After 40 hours of swimming she fought hypothermia and dealt with swollen lips and a swollen tongue. 

And then a second storm came in and simply settled in on her.  She kept swimming.

On August 21st the update on her website simply said:
“7:42am EDT Diana has been pulled from the water.  We’ll have more information when it becomes available.”

Hot with fever, still in my bed, I cried.  I could not believe this.  Why? Why? Why?

After swimming for 52 hours and 5 minutes, on the eve of her 63rd birthday, almost 112km into the swim, Diana had been pulled out of the water because the storm had simply become too dangerous not only for her but also for the crew supporting her.  She had not wanted to stop.  She felt that the dream was within reach. She had the strength. But it was just too dangerous to carry on.  

Why didn’t Diana make it to Florida? Why did Existence conspire against her?
A few days later Diana wrote: "It's not in my nature to admit that no matter how much will you summon, no matter how much courage you express, no matter how much intelligent and complex planning you do, no matter the excruciating long hours of training, no matter the dedicated and expert individuals you choose to help you, sometimes you just don't arrive at your destination,"
Sometimes you just don’t arrive at your destination! The best laid plans of mice and men, Go often awry!
20 days later, my plans to run a 4:19 Amsterdam Marathon lay in ruins.  The virus left a cough in my chest which would just not go (exactly as my barber had complained).  A plethora of drugs had drained all the strength from my body.  To run a marathon as early as October seemed hard, to run a personal best time was out of the question.  I cancelled my race entry. 

Why? Why? Why do such things happen?
Osho says that asking such questions is foundationally absurd.  Why’s, he says, are always unanswerable. 
“The trees are – you cannot ask why
The sky is – you cannot ask why.
Existence exists, rivers flow, clouds float – you cannot ask why.”

Osho suggests that his way of life is that of the White Cloud.  He says that, “A white cloud has nowhere to reach, no destination, no destiny to be fulfilled, no end.  You cannot frustrate a white cloud because wherever it reaches, is its goal. It has no will. 

White clouds are not directed by the wind.  The phenomenon of direction exists only when there is resistance. 
If the white cloud wants to go east and the wind blows to the west, then there is direction – because resistance is there.  But the cloud is not going anywhere, east and west mean the same, there is no resistance.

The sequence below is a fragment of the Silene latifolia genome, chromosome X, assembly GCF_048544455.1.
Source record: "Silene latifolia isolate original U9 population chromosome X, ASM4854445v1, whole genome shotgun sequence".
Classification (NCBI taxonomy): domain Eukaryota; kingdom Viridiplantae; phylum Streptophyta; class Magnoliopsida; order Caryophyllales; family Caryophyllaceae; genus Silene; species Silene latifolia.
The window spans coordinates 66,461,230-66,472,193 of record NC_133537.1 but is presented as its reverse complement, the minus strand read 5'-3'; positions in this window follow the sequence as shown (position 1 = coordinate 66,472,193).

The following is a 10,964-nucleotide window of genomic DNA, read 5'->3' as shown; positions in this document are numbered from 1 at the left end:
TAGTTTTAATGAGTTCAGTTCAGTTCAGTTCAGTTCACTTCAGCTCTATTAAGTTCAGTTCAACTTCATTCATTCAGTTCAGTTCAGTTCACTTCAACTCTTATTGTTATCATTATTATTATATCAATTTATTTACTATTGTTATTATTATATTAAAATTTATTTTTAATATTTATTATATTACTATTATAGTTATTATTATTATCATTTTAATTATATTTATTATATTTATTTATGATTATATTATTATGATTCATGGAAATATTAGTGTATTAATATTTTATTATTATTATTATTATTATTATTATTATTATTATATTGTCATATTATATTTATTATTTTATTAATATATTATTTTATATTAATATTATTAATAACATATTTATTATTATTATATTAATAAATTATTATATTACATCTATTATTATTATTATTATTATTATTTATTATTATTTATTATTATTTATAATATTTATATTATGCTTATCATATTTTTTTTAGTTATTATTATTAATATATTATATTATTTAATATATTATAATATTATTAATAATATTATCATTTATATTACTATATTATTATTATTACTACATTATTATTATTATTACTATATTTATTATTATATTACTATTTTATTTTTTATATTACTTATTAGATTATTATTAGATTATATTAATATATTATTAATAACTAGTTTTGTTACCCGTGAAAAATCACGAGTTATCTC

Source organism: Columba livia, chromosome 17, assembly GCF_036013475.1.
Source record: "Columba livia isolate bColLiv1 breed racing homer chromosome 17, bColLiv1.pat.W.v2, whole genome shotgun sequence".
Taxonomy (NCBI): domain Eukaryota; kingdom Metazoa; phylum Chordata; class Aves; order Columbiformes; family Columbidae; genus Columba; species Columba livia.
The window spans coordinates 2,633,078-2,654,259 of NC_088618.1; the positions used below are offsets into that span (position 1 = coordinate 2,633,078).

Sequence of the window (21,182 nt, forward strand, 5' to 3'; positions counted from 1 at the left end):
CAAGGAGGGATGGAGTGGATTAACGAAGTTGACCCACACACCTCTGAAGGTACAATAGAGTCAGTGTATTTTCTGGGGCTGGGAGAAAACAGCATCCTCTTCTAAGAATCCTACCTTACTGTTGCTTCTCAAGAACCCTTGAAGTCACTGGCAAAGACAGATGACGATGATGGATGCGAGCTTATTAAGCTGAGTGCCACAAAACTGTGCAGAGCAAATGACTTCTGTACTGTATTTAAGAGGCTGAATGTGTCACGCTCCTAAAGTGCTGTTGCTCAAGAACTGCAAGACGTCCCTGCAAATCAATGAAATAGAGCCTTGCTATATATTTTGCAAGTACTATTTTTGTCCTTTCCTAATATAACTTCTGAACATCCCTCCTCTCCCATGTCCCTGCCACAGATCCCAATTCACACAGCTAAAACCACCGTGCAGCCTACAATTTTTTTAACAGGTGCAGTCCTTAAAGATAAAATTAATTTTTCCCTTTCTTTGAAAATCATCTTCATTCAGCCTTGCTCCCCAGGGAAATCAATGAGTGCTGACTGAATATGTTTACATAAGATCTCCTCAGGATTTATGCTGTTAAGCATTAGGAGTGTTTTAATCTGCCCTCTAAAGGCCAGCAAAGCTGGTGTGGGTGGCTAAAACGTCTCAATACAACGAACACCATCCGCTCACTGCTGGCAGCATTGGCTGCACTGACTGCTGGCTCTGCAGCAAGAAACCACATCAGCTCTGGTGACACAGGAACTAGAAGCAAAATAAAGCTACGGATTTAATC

If there is no will on the part of the cloud, then the wind cannot direct it.  If the wind says east the cloud is ready, it is already on the move toward the east.  There has not been a single thought of no; there has not been a single denial.   The wind is not directing, direction is needed only when someone is against. 

But people have their wills and projections and desires and ideas.  They fight with the wind.  The more they fight, the more anguish is created.

One who understands existence stops fighting. He is not even trying to swim, he simply goes with the flood. He uses the current as a vehicle; he becomes one with it and moves with it.”

Osho calls this ‘surrender’.  

This acceptance of Existence without questioning is quite hard.  To simply accept what happens without asking ‘Why’ seems difficult. 

Dan Miller once said, “The only problem in your life is your minds resistance to life as it unfolds.”  The key then, to a happy life, is perhaps to simply accept that sometimes, “Shit Happens”

So now, I will try to live the way of the White Cloud. 

I am now a White Cloud. 

I am drifting...drifting towards...Japan...towards Tokyo...I should reach there...24 February 2013...just in time for the Tokyo Marathon.   

Thursday 26 July 2012

Idiots and the Tyranny of Goals, Log-books and The Comrades Ultra Marathon.

“So let it be written, so let it be done!” 
: From the Film “The Ten Commandments

I am tired of finishing Comrades with just a few seconds to spare.  Earlier this year, I finished the 12 hour race (43,200 seconds) with just 140 seconds to spare.  Not only does that become a stressful day but in addition, I have also to listen to the constant scolding from Neepa who wants me to run faster and keep up with her.  This is indeed, too much stress. 
I start Comrades in the H seeding (5 hour qualifiers).  On an average we lose 8 minutes to reach the start line which in-itself is a major handicap.  To the best of my knowledge, statistics show that 30% of the runners who start in the H seeding won’t make the final cut-off.
The way forward for me is obvious.  One does not need to be a brain surgeon to figure out that the best way to finish Comrades is to run fast...or faster!  I have known this fact for the last 4 years but each year, instead of focusing on speed and endurance training for Comrades, I get seduced into pursuing all sorts of other races around the world whose distance and timing aren’t the best stepping stones for a good Comrades day run.  Consequently I end up messing up my Comrades training. 
No more!!
This year, I have decided that I shall be seduced by only such races that help further my love affair with Comrades. 
The first step is to bring down my Marathon time and consequently improve my start seeding at Comrades.  I have decided to run a sub 4:20 marathon which would put me into the F seeding and drastically improve my chances of finishing the race (provided I do all the other requisite training).